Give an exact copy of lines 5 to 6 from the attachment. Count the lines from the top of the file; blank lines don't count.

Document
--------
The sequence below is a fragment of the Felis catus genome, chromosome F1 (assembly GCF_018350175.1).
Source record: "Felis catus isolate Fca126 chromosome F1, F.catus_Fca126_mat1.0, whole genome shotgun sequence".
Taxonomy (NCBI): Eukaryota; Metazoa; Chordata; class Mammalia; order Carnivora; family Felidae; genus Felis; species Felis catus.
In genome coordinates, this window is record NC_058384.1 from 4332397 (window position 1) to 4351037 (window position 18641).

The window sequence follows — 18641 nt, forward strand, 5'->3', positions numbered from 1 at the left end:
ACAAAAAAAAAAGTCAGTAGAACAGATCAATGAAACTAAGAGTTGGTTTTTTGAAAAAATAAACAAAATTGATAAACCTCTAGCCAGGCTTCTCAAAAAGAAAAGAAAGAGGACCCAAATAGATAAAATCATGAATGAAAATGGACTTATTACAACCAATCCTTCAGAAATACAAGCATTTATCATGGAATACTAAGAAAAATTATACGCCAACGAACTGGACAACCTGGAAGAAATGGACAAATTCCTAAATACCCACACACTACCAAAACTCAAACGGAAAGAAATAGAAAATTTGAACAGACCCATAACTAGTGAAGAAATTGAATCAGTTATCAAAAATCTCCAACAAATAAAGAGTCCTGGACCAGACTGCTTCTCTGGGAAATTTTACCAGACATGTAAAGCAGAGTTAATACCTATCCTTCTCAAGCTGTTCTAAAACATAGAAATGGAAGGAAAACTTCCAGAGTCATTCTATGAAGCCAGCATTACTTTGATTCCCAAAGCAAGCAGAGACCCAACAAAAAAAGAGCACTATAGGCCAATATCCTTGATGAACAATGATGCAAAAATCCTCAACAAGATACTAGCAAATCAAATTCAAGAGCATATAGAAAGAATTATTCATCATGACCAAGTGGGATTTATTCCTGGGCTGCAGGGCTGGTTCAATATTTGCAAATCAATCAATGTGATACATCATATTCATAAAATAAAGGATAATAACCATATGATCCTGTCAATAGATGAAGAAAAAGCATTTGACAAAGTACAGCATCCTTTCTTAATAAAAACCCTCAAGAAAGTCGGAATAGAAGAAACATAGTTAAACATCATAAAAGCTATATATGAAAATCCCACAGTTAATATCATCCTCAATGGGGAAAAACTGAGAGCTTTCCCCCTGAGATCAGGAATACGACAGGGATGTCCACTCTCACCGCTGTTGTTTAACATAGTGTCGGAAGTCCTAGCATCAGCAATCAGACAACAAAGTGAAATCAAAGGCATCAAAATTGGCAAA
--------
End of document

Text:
The window sequence follows — 18641 nt, forward strand, 5'->3', positions numbered from 1 at the left end:
ACAAAAAAAAAAGTCAGTAGAACAGATCAATGAAACTAAGAGTTGGTTTTTTGAAAAAATAAACAAAATTGATAAACCTCTAGCCAGGCTTCTCAAAAAGAAAAGAAAGAGGACCCAAATAGATAAAATCATGAATGAAAATGGACTTATTACAACCAATCCTTCAGAAATACAAGCATTTATCATGGAATACTAAGAAAAATTATACGCCAACGAACTGGACAACCTGGAAGAAATGGACAAATTCCTAAATACCCACACACTACCAAAACTCAAACGGAAAGAAATAGAAAATTTGAACAGACCCATAACTAGTGAAGAAATTGAATCAGTTATCAAAAATCTCCAACAAATAAAGAGTCCTGGACCAGACTGCTTCTCTGGGAAATTTTACCAGACATGTAAAGCAGAGTTAATACCTATCCTTCTCAAGCTGTTCTAAAACATAGAAATGGAAGGAAAACTTCCAGAGTCATTCTATGAAGCCAGCATTACTTTGATTCCCAAAGCAAGCAGAGACCCAACAAAAAAAGAGCACTATAGGCCAATATCCTTGATGAACAATGATGCAAAAATCCTCAACAAGATACTAGCAAATCAAATTCAAGAGCATATAGAAAGAATTATTCATCATGACCAAGTGGGATTTATTCCTGGGCTGCAGGGCTGGTTCAATATTTGCAAATCAATCAATGTGATACATCATATTCATAAAATAAAGGATAATAACCATATGATCCTGTCAATAGATGAAGAAAAAGCATTTGACAAAGTACAGCATCCTTTCTTAATAAAAACCCTCAAGAAAGTCGGAATAGAAGAAACATAGTTAAACATCATAAAAGCTATATATGAAAATCCCACAGTTAATATCATCCTCAATGGGGAAAAACTGAGAGCTTTCCCCCTGAGATCAGGAATACGACAGGGATGTCCACTCTCACCGCTGTTGTTTAACATAGTGTCGGAAGTCCTAGCATCAGCAATCAGACAACAAAGTGAAATCAAAGGCATCAAAATTGGCAAA